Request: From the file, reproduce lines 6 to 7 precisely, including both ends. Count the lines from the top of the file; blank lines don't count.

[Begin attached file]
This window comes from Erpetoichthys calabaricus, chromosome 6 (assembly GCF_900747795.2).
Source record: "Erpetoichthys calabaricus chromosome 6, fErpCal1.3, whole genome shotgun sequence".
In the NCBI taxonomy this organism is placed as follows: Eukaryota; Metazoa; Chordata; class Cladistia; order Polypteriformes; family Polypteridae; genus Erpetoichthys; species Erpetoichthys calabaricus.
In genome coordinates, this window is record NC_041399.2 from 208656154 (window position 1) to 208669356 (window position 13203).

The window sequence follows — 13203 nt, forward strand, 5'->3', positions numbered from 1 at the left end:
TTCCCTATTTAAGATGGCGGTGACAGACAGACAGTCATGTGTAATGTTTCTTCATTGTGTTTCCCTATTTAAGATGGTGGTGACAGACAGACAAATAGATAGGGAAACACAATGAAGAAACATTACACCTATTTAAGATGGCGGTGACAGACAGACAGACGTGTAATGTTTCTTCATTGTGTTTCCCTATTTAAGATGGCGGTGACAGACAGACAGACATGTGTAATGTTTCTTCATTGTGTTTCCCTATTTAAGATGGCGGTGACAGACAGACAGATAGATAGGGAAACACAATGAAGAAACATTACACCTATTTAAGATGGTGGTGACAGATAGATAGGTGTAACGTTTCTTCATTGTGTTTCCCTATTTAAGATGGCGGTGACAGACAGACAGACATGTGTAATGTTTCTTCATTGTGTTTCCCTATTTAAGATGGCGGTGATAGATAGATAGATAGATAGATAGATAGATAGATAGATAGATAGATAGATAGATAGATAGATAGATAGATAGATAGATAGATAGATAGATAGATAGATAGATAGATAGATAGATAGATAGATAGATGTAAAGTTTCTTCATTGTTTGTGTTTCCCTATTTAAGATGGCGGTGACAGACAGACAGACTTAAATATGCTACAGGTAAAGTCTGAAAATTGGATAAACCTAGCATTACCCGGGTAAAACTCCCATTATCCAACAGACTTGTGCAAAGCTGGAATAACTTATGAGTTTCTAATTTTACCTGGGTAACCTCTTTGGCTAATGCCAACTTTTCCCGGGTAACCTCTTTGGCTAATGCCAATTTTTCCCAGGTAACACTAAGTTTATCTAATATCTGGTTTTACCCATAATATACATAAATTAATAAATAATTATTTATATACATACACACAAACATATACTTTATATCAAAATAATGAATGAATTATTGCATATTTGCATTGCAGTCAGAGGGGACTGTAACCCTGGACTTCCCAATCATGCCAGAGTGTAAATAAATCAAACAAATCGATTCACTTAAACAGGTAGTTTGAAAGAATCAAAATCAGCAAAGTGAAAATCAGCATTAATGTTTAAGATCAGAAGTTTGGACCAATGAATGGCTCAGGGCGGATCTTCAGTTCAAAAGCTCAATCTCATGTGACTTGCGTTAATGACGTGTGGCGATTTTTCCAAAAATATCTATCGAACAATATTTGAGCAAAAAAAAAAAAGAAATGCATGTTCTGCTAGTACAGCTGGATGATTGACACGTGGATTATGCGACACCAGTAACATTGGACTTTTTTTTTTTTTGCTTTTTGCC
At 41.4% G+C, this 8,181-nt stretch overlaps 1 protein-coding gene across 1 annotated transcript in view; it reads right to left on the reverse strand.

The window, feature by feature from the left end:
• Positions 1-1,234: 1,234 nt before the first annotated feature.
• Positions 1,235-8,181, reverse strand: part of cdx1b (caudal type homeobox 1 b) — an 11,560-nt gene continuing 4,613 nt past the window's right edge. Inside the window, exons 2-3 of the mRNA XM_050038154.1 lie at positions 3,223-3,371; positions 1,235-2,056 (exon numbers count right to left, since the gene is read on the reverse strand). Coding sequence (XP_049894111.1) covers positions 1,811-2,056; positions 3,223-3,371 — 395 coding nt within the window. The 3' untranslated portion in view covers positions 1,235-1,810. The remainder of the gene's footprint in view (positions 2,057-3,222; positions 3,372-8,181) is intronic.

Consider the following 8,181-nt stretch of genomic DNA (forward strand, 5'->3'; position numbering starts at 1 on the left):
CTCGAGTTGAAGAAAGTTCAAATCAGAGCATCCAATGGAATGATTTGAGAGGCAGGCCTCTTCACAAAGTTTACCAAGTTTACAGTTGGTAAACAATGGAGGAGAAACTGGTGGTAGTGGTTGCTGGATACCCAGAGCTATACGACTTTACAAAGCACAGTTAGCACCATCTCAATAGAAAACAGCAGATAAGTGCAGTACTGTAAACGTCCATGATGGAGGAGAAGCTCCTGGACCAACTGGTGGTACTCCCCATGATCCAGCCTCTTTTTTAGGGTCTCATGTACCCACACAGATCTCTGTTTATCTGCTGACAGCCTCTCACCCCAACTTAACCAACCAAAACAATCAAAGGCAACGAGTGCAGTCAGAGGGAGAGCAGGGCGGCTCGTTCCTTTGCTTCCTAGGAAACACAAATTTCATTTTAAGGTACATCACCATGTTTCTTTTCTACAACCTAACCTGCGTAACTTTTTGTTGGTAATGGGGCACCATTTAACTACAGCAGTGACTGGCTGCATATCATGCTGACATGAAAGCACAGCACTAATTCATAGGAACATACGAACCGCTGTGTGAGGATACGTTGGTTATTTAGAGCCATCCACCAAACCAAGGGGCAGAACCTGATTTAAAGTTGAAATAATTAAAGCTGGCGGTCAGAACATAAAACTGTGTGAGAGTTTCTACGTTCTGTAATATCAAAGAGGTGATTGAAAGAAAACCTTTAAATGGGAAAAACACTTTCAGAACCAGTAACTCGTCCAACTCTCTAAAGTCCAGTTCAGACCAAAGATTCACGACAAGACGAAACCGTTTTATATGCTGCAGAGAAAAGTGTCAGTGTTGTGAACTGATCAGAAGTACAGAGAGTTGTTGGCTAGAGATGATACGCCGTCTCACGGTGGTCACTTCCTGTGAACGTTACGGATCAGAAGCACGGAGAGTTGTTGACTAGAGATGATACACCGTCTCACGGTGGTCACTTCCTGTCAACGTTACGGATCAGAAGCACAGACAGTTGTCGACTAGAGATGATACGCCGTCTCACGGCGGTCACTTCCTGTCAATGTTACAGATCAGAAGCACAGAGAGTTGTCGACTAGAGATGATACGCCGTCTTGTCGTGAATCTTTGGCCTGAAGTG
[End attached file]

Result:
TTCCCTATTTAAGATGGCGGTGACAGACAGACAGTCATGTGTAATGTTTCTTCATTGTGTTTCCCTATTTAAGATGGTGGTGACAGACAGACAAATAGATAGGGAAACACAATGAAGAAACATTACACCTATTTAAGATGGCGGTGACAGACAGACAGACGTGTAATGTTTCTTCATTGTGTTTCCCTATTTAAGATGGCGGTGACAGACAGACAGACATGTGTAATGTTTCTTCATTGTGTTTCCCTATTTAAGATGGCGGTGACAGACAGACAGATAGATAGGGAAACACAATGAAGAAACATTACACCTATTTAAGATGGTGGTGACAGATAGATAGGTGTAACGTTTCTTCATTGTGTTTCCCTATTTAAGATGGCGGTGACAGACAGACAGACATGTGTAATGTTTCTTCATTGTGTTTCCCTATTTAAGATGGCGGTGATAGATAGATAGATAGATAGATAGATAGATAGATAGATAGATAGATAGATAGATAGATAGATAGATAGATAGATAGATAGATAGATAGATAGATAGATAGATAGATAGATAGATAGATAGATAGATGTAAAGTTTCTTCATTGTTTGTGTTTCCCTATTTAAGATGGCGGTGACAGACAGACAGACTTAAATATGCTACAGGTAAAGTCTGAAAATTGGATAAACCTAGCATTACCCGGGTAAAACTCCCATTATCCAACAGACTTGTGCAAAGCTGGAATAACTTATGAGTTTCTAATTTTACCTGGGTAACCTCTTTGGCTAATGCCAACTTTTCCCGGGTAACCTCTTTGGCTAATGCCAATTTTTCCCAGGTAACACTAAGTTTATCTAATATCTGGTTTTACCCATAATATACATAAATTAATAAATAATTATTTATATACATACACACAAACATATACTTTATATCAAAATAATGAATGAATTATTGCATATTTGCATTGCAGTCAGAGGGGACTGTAACCCTGGACTTCCCAATCATGCCAGAGTGTAAATAAATCAAACAAATCGATTCACTTAAACAGGTAGTTTGAAAGAATCAAAATCAGCAAAGTGAAAATCAGCATTAATGTTTAAGATCAGAAGTTTGGACCAATGAATGGCTCAGGGCGGATCTTCAGTTCAAAAGCTCAATCTCATGTGACTTGCGTTAATGACGTGTGGCGATTTTTCCAAAAATATCTATCGAACAATATTTGAGCAAAAAAAAAAAAGAAATGCATGTTCTGCTAGTACAGCTGGATGATTGACACGTGGATTATGCGACACCAGTAACATTGGACTTTTTTTTTTTTTGCTTTTTGCC
At 41.4% G+C, this 8,181-nt stretch overlaps 1 protein-coding gene across 1 annotated transcript in view; it reads right to left on the reverse strand.